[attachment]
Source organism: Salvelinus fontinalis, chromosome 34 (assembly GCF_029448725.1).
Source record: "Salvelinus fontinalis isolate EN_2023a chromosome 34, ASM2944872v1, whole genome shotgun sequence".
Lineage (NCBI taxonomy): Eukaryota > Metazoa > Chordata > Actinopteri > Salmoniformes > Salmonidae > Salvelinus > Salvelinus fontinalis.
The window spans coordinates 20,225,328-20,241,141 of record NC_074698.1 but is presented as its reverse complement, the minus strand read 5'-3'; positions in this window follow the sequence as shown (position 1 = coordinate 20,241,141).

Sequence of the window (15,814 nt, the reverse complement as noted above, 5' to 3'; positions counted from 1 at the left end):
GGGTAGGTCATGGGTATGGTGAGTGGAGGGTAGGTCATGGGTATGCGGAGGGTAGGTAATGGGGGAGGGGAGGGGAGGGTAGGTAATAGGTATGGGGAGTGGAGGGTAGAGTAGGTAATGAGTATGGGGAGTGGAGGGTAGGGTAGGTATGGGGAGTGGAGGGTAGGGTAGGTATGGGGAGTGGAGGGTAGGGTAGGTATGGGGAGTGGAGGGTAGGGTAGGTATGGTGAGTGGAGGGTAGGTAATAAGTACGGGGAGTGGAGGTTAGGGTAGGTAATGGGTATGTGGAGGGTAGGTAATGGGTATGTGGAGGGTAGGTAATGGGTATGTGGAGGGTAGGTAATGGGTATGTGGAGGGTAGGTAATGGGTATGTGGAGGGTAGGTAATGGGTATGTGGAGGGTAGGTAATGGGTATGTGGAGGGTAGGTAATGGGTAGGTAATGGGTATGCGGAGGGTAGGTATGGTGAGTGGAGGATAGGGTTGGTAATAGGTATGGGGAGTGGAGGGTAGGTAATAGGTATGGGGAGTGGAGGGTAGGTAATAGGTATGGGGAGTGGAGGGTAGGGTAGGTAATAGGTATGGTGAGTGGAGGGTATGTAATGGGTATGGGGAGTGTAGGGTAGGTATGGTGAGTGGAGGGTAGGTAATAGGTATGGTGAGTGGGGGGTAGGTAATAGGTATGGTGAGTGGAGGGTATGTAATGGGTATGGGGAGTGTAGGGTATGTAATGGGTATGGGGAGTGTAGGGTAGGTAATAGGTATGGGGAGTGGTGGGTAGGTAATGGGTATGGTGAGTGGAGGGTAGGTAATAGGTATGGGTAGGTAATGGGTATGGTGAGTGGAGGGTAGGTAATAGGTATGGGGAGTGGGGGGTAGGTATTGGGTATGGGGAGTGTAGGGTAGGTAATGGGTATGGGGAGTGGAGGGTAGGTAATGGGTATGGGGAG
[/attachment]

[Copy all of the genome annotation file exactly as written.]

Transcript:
Source organism: Salvelinus fontinalis, chromosome 34 (assembly GCF_029448725.1).
Source record: "Salvelinus fontinalis isolate EN_2023a chromosome 34, ASM2944872v1, whole genome shotgun sequence".
Lineage (NCBI taxonomy): Eukaryota > Metazoa > Chordata > Actinopteri > Salmoniformes > Salmonidae > Salvelinus > Salvelinus fontinalis.
The window spans coordinates 20,225,328-20,241,141 of record NC_074698.1 but is presented as its reverse complement, the minus strand read 5'-3'; positions in this window follow the sequence as shown (position 1 = coordinate 20,241,141).

Sequence of the window (15,814 nt, the reverse complement as noted above, 5' to 3'; positions counted from 1 at the left end):
GGGTAGGTCATGGGTATGGTGAGTGGAGGGTAGGTCATGGGTATGCGGAGGGTAGGTAATGGGGGAGGGGAGGGGAGGGTAGGTAATAGGTATGGGGAGTGGAGGGTAGAGTAGGTAATGAGTATGGGGAGTGGAGGGTAGGGTAGGTATGGGGAGTGGAGGGTAGGGTAGGTATGGGGAGTGGAGGGTAGGGTAGGTATGGGGAGTGGAGGGTAGGGTAGGTATGGTGAGTGGAGGGTAGGTAATAAGTACGGGGAGTGGAGGTTAGGGTAGGTAATGGGTATGTGGAGGGTAGGTAATGGGTATGTGGAGGGTAGGTAATGGGTATGTGGAGGGTAGGTAATGGGTATGTGGAGGGTAGGTAATGGGTATGTGGAGGGTAGGTAATGGGTATGTGGAGGGTAGGTAATGGGTATGTGGAGGGTAGGTAATGGGTAGGTAATGGGTATGCGGAGGGTAGGTATGGTGAGTGGAGGATAGGGTTGGTAATAGGTATGGGGAGTGGAGGGTAGGTAATAGGTATGGGGAGTGGAGGGTAGGTAATAGGTATGGGGAGTGGAGGGTAGGGTAGGTAATAGGTATGGTGAGTGGAGGGTATGTAATGGGTATGGGGAGTGTAGGGTAGGTATGGTGAGTGGAGGGTAGGTAATAGGTATGGTGAGTGGGGGGTAGGTAATAGGTATGGTGAGTGGAGGGTATGTAATGGGTATGGGGAGTGTAGGGTATGTAATGGGTATGGGGAGTGTAGGGTAGGTAATAGGTATGGGGAGTGGTGGGTAGGTAATGGGTATGGTGAGTGGAGGGTAGGTAATAGGTATGGGTAGGTAATGGGTATGGTGAGTGGAGGGTAGGTAATAGGTATGGGGAGTGGGGGGTAGGTATTGGGTATGGGGAGTGTAGGGTAGGTAATGGGTATGGGGAGTGGAGGGTAGGTAATGGGTATGGGGAG